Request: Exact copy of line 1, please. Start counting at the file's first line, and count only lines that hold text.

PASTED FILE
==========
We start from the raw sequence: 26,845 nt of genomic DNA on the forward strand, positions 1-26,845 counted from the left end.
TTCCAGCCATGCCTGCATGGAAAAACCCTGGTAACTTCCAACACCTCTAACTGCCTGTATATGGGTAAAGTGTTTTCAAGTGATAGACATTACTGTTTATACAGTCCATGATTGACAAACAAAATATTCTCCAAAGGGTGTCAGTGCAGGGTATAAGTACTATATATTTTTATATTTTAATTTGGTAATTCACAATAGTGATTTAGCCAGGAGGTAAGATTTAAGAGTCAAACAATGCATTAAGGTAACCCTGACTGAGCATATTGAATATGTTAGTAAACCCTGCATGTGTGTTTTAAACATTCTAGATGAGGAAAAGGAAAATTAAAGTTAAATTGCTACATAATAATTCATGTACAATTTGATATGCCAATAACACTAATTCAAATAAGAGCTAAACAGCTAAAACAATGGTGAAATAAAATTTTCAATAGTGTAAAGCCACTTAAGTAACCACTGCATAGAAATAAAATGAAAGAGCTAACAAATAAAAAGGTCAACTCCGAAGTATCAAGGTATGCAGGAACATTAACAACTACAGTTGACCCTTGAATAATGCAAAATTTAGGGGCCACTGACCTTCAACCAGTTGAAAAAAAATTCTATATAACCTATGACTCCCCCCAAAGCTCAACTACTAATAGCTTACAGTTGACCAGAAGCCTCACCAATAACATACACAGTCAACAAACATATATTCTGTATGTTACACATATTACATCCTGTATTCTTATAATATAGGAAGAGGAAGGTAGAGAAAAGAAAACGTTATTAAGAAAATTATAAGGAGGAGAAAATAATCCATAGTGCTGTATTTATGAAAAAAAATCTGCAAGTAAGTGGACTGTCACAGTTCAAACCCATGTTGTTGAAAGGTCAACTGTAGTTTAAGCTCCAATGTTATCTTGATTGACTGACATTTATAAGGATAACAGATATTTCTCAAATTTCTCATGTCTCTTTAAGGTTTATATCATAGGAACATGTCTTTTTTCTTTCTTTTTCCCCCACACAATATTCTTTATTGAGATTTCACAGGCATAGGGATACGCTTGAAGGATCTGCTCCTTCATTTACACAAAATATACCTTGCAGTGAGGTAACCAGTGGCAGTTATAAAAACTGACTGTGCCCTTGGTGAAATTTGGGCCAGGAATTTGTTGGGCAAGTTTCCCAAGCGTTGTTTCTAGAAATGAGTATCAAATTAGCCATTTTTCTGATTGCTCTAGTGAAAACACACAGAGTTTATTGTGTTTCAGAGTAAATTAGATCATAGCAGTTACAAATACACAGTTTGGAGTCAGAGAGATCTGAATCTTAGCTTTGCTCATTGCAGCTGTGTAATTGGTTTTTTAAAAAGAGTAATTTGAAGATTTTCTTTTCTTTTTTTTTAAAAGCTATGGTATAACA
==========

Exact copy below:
We start from the raw sequence: 26,845 nt of genomic DNA on the forward strand, positions 1-26,845 counted from the left end.